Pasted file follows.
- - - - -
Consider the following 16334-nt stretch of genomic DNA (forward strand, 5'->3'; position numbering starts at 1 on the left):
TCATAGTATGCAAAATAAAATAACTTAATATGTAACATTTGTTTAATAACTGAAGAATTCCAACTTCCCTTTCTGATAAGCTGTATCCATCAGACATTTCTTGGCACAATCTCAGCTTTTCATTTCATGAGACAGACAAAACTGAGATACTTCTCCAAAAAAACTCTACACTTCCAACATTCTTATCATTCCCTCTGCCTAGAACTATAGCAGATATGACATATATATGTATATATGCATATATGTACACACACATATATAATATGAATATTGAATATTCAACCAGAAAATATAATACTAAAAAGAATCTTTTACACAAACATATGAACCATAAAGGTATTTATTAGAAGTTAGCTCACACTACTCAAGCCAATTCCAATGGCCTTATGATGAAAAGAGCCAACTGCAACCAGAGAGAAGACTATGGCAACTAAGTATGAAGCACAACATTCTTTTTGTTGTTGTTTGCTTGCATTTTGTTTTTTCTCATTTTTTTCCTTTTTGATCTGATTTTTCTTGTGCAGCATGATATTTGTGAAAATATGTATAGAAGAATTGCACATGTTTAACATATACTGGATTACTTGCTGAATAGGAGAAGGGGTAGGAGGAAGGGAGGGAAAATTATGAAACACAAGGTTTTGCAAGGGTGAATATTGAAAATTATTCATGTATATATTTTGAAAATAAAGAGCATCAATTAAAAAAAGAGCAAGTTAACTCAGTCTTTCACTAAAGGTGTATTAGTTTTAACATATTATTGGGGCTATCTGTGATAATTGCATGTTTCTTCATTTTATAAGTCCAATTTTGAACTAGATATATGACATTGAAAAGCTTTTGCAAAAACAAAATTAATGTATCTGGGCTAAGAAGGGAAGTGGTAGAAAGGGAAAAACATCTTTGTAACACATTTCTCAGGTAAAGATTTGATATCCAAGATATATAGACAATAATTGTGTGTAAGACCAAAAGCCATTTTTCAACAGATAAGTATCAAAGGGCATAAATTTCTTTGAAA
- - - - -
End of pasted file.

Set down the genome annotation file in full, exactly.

Consider the following 16334-nt stretch of genomic DNA (forward strand, 5'->3'; position numbering starts at 1 on the left):
TCATAGTATGCAAAATAAAATAACTTAATATGTAACATTTGTTTAATAACTGAAGAATTCCAACTTCCCTTTCTGATAAGCTGTATCCATCAGACATTTCTTGGCACAATCTCAGCTTTTCATTTCATGAGACAGACAAAACTGAGATACTTCTCCAAAAAAACTCTACACTTCCAACATTCTTATCATTCCCTCTGCCTAGAACTATAGCAGATATGACATATATATGTATATATGCATATATGTACACACACATATATAATATGAATATTGAATATTCAACCAGAAAATATAATACTAAAAAGAATCTTTTACACAAACATATGAACCATAAAGGTATTTATTAGAAGTTAGCTCACACTACTCAAGCCAATTCCAATGGCCTTATGATGAAAAGAGCCAACTGCAACCAGAGAGAAGACTATGGCAACTAAGTATGAAGCACAACATTCTTTTTGTTGTTGTTTGCTTGCATTTTGTTTTTTCTCATTTTTTTCCTTTTTGATCTGATTTTTCTTGTGCAGCATGATATTTGTGAAAATATGTATAGAAGAATTGCACATGTTTAACATATACTGGATTACTTGCTGAATAGGAGAAGGGGTAGGAGGAAGGGAGGGAAAATTATGAAACACAAGGTTTTGCAAGGGTGAATATTGAAAATTATTCATGTATATATTTTGAAAATAAAGAGCATCAATTAAAAAAAGAGCAAGTTAACTCAGTCTTTCACTAAAGGTGTATTAGTTTTAACATATTATTGGGGCTATCTGTGATAATTGCATGTTTCTTCATTTTATAAGTCCAATTTTGAACTAGATATATGACATTGAAAAGCTTTTGCAAAAACAAAATTAATGTATCTGGGCTAAGAAGGGAAGTGGTAGAAAGGGAAAAACATCTTTGTAACACATTTCTCAGGTAAAGATTTGATATCCAAGATATATAGACAATAATTGTGTGTAAGACCAAAAGCCATTTTTCAACAGATAAGTATCAAAGGGCATAAATTTCTTTGAAA